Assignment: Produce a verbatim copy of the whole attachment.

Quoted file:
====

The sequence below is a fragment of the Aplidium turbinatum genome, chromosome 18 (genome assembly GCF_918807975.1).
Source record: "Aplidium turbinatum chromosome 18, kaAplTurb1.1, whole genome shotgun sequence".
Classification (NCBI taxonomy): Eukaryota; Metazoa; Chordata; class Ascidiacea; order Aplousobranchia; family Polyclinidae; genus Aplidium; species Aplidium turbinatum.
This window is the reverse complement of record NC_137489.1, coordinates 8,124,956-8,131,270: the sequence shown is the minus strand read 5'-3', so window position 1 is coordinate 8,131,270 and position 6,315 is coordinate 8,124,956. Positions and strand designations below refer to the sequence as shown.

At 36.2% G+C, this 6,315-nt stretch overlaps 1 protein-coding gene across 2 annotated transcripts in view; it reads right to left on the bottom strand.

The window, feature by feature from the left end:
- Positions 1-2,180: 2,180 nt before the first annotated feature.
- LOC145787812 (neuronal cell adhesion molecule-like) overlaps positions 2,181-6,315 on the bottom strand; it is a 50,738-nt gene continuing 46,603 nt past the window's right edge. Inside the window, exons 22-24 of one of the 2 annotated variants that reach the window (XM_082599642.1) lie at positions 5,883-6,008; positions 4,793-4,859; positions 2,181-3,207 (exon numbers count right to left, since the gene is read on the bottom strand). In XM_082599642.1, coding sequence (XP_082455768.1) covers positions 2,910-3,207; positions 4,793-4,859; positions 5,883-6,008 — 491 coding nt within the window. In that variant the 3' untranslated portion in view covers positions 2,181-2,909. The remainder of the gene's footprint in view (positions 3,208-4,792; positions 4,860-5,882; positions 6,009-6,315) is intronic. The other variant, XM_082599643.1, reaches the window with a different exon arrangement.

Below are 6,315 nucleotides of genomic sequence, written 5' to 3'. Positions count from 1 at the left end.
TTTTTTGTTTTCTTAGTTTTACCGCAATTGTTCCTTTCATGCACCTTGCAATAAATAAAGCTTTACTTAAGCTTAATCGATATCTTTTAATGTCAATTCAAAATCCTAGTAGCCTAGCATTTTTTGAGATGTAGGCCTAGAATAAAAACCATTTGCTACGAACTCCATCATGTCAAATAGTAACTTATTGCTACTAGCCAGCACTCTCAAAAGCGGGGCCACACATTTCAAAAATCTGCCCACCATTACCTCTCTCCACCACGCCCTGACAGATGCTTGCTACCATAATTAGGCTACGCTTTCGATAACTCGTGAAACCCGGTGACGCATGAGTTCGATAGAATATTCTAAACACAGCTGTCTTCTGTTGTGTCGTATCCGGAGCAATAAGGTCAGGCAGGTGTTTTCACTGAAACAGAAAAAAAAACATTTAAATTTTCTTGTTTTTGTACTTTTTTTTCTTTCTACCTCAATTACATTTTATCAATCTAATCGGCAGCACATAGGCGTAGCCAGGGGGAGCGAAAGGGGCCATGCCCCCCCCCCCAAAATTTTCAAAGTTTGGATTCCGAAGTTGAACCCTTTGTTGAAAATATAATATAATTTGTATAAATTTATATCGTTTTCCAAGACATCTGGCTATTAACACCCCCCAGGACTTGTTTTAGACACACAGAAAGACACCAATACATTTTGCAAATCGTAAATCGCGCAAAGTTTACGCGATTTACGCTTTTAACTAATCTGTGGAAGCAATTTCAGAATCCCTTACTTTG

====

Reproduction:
The sequence below is a fragment of the Aplidium turbinatum genome, chromosome 18 (genome assembly GCF_918807975.1).
Source record: "Aplidium turbinatum chromosome 18, kaAplTurb1.1, whole genome shotgun sequence".
Classification (NCBI taxonomy): Eukaryota; Metazoa; Chordata; class Ascidiacea; order Aplousobranchia; family Polyclinidae; genus Aplidium; species Aplidium turbinatum.
This window is the reverse complement of record NC_137489.1, coordinates 8,124,956-8,131,270: the sequence shown is the minus strand read 5'-3', so window position 1 is coordinate 8,131,270 and position 6,315 is coordinate 8,124,956. Positions and strand designations below refer to the sequence as shown.

At 36.2% G+C, this 6,315-nt stretch overlaps 1 protein-coding gene across 2 annotated transcripts in view; it reads right to left on the bottom strand.

The window, feature by feature from the left end:
- Positions 1-2,180: 2,180 nt before the first annotated feature.
- LOC145787812 (neuronal cell adhesion molecule-like) overlaps positions 2,181-6,315 on the bottom strand; it is a 50,738-nt gene continuing 46,603 nt past the window's right edge. Inside the window, exons 22-24 of one of the 2 annotated variants that reach the window (XM_082599642.1) lie at positions 5,883-6,008; positions 4,793-4,859; positions 2,181-3,207 (exon numbers count right to left, since the gene is read on the bottom strand). In XM_082599642.1, coding sequence (XP_082455768.1) covers positions 2,910-3,207; positions 4,793-4,859; positions 5,883-6,008 — 491 coding nt within the window. In that variant the 3' untranslated portion in view covers positions 2,181-2,909. The remainder of the gene's footprint in view (positions 3,208-4,792; positions 4,860-5,882; positions 6,009-6,315) is intronic. The other variant, XM_082599643.1, reaches the window with a different exon arrangement.

Below are 6,315 nucleotides of genomic sequence, written 5' to 3'. Positions count from 1 at the left end.
TTTTTTGTTTTCTTAGTTTTACCGCAATTGTTCCTTTCATGCACCTTGCAATAAATAAAGCTTTACTTAAGCTTAATCGATATCTTTTAATGTCAATTCAAAATCCTAGTAGCCTAGCATTTTTTGAGATGTAGGCCTAGAATAAAAACCATTTGCTACGAACTCCATCATGTCAAATAGTAACTTATTGCTACTAGCCAGCACTCTCAAAAGCGGGGCCACACATTTCAAAAATCTGCCCACCATTACCTCTCTCCACCACGCCCTGACAGATGCTTGCTACCATAATTAGGCTACGCTTTCGATAACTCGTGAAACCCGGTGACGCATGAGTTCGATAGAATATTCTAAACACAGCTGTCTTCTGTTGTGTCGTATCCGGAGCAATAAGGTCAGGCAGGTGTTTTCACTGAAACAGAAAAAAAAACATTTAAATTTTCTTGTTTTTGTACTTTTTTTTCTTTCTACCTCAATTACATTTTATCAATCTAATCGGCAGCACATAGGCGTAGCCAGGGGGAGCGAAAGGGGCCATGCCCCCCCCCCCAAAATTTTCAAAGTTTGGATTCCGAAGTTGAACCCTTTGTTGAAAATATAATATAATTTGTATAAATTTATATCGTTTTCCAAGACATCTGGCTATTAACACCCCCCAGGACTTGTTTTAGACACACAGAAAGACACCAATACATTTTGCAAATCGTAAATCGCGCAAAGTTTACGCGATTTACGCTTTTAACTAATCTGTGGAAGCAATTTCAGAATCCCTTACTTTG